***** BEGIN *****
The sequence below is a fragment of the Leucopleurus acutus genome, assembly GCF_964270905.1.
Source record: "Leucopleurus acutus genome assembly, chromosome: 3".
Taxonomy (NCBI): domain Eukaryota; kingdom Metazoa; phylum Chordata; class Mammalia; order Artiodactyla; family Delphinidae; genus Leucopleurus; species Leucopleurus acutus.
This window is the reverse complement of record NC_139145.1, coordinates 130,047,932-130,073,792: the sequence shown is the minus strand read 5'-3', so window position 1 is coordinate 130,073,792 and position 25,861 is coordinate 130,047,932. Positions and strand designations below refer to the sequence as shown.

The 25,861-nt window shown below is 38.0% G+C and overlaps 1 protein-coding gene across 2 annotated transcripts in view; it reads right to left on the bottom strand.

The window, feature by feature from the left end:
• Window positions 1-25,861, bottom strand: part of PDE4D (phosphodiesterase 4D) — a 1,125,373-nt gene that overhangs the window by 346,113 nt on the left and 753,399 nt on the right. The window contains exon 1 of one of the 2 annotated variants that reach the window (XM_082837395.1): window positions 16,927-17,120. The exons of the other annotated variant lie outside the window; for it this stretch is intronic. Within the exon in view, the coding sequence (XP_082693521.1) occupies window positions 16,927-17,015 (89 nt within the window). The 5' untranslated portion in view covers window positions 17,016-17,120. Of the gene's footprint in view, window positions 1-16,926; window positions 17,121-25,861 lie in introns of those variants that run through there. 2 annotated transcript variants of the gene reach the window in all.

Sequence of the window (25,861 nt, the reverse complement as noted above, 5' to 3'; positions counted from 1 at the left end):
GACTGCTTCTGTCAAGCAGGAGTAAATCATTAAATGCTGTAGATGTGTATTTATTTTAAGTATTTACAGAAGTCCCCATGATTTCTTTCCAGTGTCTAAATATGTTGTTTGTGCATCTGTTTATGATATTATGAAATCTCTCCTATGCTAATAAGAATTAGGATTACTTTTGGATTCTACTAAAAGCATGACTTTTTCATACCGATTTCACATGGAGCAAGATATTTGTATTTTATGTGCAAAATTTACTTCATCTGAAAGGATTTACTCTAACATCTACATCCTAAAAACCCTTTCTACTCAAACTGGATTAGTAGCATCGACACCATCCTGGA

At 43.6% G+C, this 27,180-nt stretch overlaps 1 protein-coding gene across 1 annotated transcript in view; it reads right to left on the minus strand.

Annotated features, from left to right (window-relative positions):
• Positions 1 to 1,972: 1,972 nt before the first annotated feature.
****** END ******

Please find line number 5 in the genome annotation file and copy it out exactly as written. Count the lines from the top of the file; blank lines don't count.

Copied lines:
The 25,861-nt window shown below is 38.0% G+C and overlaps 1 protein-coding gene across 2 annotated transcripts in view; it reads right to left on the bottom strand.